JavaScript Disabled

To enjoy the full experience available to this page, please enable JavaScript for this browser.

Inclusive and Responsive Slide-show UX

First published by : May 2017

Slide-shows are a show/hide strategy used to chunk information that our users can consume on their demand. You may know them as carousels, named after round projector cassettes photo slides are loaded into.

Off-the-shelf slide-show plug-ins are complicated and seldom accessible, usable, or responsive. They often cycle slides automatically and have poor, if any controls. They also proliferate the myth that we are unable to create them for ourselves , which leads to our accepting the compromise in the user experience.

There is some knowledge and technique required to craft a bespoke slide-show, but they are far from our reach to build well, if not better. Perhaps we should be encouraged to?

Shared Learning

If you think this content is useful to your Friends, colleagues, or connections, then please consider flagging it to them.

I love to Experience Learning Too. Your feedback is welcome.

Building a Bespoke Slide-show?

I do not rush to use off-the-shelf frameworks. Yes, they can be cost effective, but may create a compromise between what our users need, and what they are going to get. Some are very good but configuring them can take as long as building one.

I wanted to build my own slide-show to understand the complexities; consider their compromises; and to explore opportunities for improved accessibility, usability, and responsiveness. It's a work in progress, but my observations and ease of build remind me that these "off-the-shelf" interactions are generally well engineered, but provide far from an inclusive user experience.

Let's see if we can't fix that?

A Solution

Example Slide-show (wireframe)

Pat's Slide-show

As a wireframe, this slide-show sports the following usability features:

  • Control buttons accessible via the tabindex and keyboard
  • Slide numbers on the slide-show breadcrumb with different shape and highlight
  • Basic responsiveness

Accessibility

The slide-show content remains accessible under the following conditions:

  • JavaScript disabled
  • CSS disabled
  • JavaScript and CSS disabled
  • User agent enlargement of the base font size.

Responsiveness

Although an incomplete solution, the slide-show controls are optimised in the 'mobile' view to enable more space in which to display the content while having a well-sized 50px x 50px hit area for touch.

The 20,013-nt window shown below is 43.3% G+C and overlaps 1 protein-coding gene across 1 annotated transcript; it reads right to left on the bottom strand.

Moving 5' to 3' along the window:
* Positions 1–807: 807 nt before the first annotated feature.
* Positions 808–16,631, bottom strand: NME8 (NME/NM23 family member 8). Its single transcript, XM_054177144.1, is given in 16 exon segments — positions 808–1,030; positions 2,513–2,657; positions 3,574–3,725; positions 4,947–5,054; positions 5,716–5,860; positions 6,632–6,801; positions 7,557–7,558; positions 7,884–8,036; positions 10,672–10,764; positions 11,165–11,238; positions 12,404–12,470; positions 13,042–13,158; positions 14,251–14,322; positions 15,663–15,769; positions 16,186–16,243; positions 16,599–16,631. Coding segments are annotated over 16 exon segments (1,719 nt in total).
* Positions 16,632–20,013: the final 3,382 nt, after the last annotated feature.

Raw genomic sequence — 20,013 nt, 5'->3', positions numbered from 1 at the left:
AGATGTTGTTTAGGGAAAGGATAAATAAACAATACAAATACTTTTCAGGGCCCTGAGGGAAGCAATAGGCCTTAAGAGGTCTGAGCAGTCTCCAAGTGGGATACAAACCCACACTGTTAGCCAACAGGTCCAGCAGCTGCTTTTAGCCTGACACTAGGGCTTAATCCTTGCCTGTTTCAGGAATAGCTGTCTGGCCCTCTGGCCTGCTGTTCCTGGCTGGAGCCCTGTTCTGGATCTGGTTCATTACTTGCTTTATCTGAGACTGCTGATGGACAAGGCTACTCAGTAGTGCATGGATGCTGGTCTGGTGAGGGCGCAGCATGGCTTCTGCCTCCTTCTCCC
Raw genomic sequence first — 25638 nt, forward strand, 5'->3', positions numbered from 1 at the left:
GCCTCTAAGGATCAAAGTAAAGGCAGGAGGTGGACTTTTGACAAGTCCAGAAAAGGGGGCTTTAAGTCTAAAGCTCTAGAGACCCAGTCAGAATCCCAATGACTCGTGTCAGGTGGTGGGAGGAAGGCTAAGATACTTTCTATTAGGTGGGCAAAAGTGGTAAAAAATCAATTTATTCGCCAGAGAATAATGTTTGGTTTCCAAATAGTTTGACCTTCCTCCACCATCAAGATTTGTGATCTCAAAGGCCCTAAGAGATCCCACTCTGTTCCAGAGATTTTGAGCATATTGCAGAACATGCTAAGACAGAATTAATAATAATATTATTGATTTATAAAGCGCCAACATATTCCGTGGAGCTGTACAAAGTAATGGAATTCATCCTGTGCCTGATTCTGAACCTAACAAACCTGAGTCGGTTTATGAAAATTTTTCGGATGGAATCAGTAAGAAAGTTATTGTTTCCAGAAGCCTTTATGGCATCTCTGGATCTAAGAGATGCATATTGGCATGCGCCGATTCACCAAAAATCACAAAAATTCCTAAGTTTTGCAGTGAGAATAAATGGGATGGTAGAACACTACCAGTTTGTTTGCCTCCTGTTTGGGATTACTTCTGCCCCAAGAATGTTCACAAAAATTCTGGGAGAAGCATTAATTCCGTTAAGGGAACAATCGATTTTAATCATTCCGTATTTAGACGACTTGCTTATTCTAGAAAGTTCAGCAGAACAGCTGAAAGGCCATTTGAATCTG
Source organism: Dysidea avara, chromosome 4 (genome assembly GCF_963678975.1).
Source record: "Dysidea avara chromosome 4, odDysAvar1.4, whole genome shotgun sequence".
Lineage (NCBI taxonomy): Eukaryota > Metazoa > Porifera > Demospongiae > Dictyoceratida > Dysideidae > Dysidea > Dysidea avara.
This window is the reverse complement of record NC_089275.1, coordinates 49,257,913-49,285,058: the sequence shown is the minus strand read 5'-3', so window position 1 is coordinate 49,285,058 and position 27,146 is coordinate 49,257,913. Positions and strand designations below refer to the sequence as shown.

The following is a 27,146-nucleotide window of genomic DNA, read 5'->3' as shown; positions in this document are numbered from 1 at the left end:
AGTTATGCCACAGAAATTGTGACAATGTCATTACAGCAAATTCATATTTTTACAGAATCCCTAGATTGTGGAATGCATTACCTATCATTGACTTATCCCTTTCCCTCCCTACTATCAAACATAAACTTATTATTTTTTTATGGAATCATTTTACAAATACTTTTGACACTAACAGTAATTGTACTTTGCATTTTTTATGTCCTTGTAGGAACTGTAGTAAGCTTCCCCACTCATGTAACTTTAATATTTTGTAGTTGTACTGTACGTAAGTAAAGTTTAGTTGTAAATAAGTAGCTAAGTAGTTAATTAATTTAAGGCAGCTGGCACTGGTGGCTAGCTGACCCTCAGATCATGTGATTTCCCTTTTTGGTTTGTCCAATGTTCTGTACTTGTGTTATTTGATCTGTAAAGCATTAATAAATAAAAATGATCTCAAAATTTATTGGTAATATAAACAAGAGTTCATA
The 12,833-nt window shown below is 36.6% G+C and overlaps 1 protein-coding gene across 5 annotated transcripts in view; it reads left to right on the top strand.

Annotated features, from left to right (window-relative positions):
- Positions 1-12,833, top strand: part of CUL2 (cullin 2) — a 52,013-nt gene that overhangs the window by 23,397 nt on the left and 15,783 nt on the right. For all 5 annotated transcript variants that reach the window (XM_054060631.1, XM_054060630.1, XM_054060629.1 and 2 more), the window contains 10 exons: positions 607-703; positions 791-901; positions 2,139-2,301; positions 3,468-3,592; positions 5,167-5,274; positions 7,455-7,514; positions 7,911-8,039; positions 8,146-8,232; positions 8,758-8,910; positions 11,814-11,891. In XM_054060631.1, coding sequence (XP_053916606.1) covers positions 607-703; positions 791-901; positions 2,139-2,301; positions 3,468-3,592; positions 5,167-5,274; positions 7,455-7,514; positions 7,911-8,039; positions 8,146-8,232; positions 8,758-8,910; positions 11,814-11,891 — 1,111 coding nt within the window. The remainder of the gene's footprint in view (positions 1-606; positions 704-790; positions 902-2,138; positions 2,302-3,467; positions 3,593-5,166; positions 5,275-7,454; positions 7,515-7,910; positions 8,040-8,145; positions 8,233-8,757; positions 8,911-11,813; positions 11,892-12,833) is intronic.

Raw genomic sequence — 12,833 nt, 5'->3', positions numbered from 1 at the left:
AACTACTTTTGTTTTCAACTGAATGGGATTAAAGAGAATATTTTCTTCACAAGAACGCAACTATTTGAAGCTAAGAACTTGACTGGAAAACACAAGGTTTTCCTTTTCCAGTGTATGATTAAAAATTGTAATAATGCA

In the larger tablet and desktop browser window scales, the Previous and Next control buttons expand full height to make the motor effort less exacting when using pointing devices.

Work to Do

To complete this work, I need to fully convert W3C School's JS to JQuery so I can call the controls dynamically so they display only when JS and CSS are enabled.


Slide-show Design

The slide-show widget is a show/hide strategy used to chunk information and to offer it for our users to consume on their demand. Automated slide-shows. require design adjuncts to provide the accessibility and usability our diverse users may require.

The improper use and design of your slide-shows may risk alienating some of your users and may even risk their accessing the information at all.

Slide-show Design Considerations
Area Potential Issue Possible Solution
Document Object Model Architecture The DOM semantics may be broken for some users if the slide-show is created in a non-semantic way. Avoid over-use of non-semantic elements such as div and span: consider the tabindex, semantic headings, and the use of appropriate native HTML controls such as buttons for controls. Design the slide-show to degrade gracefully (to be understood without CSS or JS available in the browser).
Content Availability Loading slide content from external files will fail if JavaScript (JS) is not enabled in the browser.

If the slide content is not essential, then do not include it. Place slide content on the host page so it will display when CSS and JS are disabled.

Conversely, if you have a great deal of content to convey, then consider an alternative show/hide strategy such as tabs.

Timing and Navigation Timed content may overload our user's cognitive or motor abilities. Offer a pause control, or do not automate the slide-show progression but invite our user to interact with it. If content MUST be 'seen', then why are you hiding it in the first place?
Controls Out-of-the-box slide-show solutions often fail to follow conventions or guidance for size, values (or native text), colour, shape, and (semantic) orientation.

Use CSS and JS to show and hide control labels and values as required for our visual users while enabling an accurate control description to our non-visual users.